Getting Started With The Strava API: A Tutorial
Here’s a quick and dirty getting started guide for making your first request against the Strava API. This is meant to be beginner-friendly, so I’ve tried to err on the side of over explaining things. This tutorial assumes you have a basic understanding of what a rest API is: GET, POST PUT, all that good stuff.
Step 1: Make an app
In order to use the Strava API, you need to create an app. If you’re reading this, you likely already have a Strava account but if not go ahead and create one now. Sign in to your Strava account and navigate to your settings page.
You can put “localhost” in the Authorization Callback Domain field. The first thing you’re going to do is make a request for your own data, so you don’t need to worry about the authorization callback flow just yet. (Or maybe ever, if you only want to visualize your own data.)
Step 2: Find your access token
A lot of APIs make you go through the oAuth dance and authorize your newly created app before you can fetch any data. Good news: Strava doesn’t do that. Any apps you create with your account are automatically authorized to make requests against your data. This doesn’t work for other users though. Your app can’t fetch their data unless they explicitly authorize it first.
In your settings, there should now be a page with your API application. Navigate there, and copy your access token. It’s important not to commit your access token into source code, to prevent other people from having access to your data. Ditto for your client secret.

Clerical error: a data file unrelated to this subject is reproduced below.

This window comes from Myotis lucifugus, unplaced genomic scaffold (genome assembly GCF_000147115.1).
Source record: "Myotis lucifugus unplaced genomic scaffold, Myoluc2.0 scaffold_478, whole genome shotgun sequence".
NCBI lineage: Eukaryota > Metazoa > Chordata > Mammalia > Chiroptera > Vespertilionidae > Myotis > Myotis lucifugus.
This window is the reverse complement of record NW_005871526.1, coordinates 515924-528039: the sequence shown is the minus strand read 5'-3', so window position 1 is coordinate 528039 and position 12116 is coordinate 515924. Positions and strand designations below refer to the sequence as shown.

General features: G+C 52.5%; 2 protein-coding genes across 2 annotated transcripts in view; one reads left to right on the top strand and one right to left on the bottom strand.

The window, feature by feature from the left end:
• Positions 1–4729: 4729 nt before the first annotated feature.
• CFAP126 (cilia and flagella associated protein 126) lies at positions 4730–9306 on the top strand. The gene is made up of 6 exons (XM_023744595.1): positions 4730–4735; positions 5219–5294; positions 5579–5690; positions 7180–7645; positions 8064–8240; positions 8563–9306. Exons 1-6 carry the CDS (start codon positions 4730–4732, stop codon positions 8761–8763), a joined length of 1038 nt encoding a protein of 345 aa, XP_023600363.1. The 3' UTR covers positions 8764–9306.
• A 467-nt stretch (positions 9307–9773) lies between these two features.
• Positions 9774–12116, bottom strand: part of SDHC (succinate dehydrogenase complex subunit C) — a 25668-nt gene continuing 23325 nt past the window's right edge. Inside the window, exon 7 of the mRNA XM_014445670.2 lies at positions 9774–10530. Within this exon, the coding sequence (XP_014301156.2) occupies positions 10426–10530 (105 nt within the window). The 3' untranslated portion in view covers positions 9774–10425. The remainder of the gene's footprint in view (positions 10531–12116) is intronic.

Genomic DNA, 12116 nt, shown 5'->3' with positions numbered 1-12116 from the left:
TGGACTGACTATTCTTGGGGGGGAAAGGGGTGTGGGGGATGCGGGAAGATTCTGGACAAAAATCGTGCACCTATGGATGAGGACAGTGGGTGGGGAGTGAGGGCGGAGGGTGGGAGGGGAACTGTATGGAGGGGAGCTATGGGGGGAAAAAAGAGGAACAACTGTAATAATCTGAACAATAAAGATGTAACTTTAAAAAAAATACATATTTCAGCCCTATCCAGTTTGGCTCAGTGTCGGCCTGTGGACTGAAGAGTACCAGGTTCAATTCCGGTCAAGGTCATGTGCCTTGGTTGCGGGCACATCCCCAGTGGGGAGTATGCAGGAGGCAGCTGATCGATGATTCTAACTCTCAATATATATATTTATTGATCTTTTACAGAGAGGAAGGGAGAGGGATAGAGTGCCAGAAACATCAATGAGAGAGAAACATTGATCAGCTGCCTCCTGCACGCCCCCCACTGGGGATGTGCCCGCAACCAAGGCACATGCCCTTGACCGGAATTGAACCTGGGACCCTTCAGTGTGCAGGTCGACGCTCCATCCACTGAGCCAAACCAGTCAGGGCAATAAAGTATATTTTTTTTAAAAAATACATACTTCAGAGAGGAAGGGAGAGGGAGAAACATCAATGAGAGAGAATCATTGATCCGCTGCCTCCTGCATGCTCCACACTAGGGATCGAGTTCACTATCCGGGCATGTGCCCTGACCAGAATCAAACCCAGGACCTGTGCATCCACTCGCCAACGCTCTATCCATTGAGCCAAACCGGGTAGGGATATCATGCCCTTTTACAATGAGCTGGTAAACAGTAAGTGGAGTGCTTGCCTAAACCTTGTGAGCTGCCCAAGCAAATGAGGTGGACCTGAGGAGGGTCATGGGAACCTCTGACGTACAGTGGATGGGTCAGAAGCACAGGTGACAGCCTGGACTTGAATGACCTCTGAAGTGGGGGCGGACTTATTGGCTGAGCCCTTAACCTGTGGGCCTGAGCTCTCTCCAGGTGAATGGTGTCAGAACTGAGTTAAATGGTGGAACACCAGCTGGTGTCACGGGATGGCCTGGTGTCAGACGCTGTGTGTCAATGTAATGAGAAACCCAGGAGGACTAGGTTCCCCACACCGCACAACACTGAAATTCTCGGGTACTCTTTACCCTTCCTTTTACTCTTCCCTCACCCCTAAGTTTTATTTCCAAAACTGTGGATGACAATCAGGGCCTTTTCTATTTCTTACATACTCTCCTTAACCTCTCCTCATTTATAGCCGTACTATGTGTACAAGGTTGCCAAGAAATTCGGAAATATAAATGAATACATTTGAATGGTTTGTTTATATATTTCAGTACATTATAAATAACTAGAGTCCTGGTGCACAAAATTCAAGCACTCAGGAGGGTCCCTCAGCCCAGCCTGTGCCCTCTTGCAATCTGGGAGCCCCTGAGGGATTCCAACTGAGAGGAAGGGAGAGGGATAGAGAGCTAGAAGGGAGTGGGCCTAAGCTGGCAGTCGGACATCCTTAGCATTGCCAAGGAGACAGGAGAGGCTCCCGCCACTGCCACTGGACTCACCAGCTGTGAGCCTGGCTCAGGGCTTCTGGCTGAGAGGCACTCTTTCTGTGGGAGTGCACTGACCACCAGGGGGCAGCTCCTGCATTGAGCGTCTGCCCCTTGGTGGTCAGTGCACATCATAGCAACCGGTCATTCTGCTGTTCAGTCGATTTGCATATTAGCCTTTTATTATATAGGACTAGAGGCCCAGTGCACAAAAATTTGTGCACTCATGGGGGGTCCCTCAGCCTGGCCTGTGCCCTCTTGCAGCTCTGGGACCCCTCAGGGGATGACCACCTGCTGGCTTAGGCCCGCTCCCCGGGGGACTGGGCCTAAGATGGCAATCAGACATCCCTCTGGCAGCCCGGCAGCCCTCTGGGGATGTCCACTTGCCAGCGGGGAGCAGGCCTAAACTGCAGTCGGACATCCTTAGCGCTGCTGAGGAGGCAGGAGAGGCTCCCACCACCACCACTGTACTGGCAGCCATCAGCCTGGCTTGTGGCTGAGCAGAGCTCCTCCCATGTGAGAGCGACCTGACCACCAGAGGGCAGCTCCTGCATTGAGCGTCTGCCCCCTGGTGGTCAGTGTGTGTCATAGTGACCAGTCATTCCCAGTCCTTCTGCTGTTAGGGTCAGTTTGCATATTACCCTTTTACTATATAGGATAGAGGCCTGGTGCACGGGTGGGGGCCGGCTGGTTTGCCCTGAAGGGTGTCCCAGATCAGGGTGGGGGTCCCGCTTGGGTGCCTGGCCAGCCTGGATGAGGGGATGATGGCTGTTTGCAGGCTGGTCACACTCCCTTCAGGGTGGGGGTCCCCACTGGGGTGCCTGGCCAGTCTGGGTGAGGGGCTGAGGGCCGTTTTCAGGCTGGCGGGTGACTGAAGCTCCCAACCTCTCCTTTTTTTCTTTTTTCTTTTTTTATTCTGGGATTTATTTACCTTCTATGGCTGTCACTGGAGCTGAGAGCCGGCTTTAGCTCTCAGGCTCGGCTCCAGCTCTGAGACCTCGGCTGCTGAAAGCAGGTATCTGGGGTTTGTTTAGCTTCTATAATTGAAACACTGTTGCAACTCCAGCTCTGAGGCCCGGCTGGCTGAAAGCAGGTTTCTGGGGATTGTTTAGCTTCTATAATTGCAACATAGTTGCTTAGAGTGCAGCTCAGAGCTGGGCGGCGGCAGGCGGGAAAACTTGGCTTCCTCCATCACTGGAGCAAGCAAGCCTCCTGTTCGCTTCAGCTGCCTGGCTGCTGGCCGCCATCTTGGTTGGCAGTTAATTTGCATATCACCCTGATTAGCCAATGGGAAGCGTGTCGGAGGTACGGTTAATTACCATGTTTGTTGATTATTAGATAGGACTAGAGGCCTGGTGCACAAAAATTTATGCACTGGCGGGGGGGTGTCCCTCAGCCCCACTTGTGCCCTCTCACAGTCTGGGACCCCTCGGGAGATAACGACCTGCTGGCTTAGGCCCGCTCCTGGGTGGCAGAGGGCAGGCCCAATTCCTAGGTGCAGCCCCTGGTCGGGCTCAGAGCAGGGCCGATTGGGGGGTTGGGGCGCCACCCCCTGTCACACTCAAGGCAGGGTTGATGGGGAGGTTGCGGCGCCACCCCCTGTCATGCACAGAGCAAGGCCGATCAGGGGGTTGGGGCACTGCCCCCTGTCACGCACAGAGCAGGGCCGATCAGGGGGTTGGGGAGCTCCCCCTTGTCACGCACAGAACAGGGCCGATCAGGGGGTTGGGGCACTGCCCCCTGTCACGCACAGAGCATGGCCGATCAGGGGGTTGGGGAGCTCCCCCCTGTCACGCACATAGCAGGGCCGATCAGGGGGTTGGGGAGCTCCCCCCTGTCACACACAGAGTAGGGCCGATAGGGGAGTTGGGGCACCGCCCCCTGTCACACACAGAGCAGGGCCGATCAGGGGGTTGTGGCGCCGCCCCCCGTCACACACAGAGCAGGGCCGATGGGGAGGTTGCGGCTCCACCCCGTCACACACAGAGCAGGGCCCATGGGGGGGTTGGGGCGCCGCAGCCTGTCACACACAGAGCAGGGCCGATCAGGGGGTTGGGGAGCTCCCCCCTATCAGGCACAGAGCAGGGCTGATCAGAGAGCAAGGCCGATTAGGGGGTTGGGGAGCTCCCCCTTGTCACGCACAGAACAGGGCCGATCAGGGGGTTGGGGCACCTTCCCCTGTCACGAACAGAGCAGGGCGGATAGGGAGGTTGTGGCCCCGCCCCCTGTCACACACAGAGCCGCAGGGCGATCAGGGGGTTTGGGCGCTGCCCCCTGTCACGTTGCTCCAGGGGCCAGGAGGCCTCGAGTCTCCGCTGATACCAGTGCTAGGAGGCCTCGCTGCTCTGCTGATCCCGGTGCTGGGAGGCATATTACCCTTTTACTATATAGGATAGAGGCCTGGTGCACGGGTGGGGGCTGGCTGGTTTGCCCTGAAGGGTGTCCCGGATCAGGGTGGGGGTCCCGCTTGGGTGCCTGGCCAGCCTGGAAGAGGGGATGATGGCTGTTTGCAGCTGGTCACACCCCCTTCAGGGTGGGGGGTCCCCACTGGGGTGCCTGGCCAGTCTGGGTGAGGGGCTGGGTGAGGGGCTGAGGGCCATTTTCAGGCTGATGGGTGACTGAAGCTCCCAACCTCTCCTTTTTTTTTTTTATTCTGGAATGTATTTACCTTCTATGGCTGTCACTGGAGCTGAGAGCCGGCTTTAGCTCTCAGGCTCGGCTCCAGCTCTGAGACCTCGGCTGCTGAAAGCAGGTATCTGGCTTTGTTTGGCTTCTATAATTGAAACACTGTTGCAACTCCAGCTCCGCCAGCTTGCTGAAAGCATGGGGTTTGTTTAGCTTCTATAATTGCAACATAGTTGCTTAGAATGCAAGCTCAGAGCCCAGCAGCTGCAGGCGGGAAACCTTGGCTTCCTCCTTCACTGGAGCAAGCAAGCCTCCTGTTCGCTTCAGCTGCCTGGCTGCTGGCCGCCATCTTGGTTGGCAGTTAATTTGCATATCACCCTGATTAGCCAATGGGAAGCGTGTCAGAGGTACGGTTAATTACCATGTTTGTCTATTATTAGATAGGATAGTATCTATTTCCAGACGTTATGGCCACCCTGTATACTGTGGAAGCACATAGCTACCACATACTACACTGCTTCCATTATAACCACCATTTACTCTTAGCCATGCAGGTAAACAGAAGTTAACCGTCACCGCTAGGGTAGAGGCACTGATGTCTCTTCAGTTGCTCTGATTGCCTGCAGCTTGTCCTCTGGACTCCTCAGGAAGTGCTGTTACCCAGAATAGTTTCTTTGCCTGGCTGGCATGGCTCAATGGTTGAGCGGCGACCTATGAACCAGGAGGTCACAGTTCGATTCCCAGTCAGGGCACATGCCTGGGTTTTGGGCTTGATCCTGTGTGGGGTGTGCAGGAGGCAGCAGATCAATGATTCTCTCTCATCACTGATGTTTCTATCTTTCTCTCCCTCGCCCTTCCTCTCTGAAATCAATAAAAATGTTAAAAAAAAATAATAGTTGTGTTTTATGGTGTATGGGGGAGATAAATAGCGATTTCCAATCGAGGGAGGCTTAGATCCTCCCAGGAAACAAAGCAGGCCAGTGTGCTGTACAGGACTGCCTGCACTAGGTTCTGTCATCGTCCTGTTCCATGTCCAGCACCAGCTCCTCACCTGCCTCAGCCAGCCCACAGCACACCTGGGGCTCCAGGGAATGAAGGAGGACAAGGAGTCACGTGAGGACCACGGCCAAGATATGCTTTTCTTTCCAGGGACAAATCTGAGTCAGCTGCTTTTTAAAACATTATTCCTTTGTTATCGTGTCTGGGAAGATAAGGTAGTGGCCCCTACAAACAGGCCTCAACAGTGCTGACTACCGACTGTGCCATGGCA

Step 3: Make a request
I personally love using Postman for making API requests. I can never remember the arguments to curl. But you do you.
You’ll want to look at the current API documentation to see what endpoints exist and what arguments they take. Currently, many endpoints require an athlete ID. You can discover your athlete ID by navigating to your Strava profile and looking at the URL.
To make a request against the Strava API, you need to pass in an access token. You can do so using a query string param, access_token.
Now it’s time to actually make the request. Find the api endpoint you’d like to make your request to, and copy that URL.
If you’re using Postman, click “params” and Postman will automagically fill them in to the URL for you as you type. Neat! Fill in the access token and any other params you need to make your request.
If everything has gone as planned, click “send” and you should have some sweet JSON data.
If you wanted to do this with curl it would be something like:
curl -X GET “https://www.strava.com/api/v3/athletes/17842500?access_token=YOUR_ACCESS_TOKEN" -H “accept: application/json”
Strava also has a sandbox, which you can use to make example requests. In order to use the sandbox, you need a working oAuth flow for your app, which is out of scope for this tutorial.
That’s it! Go forth and visualize.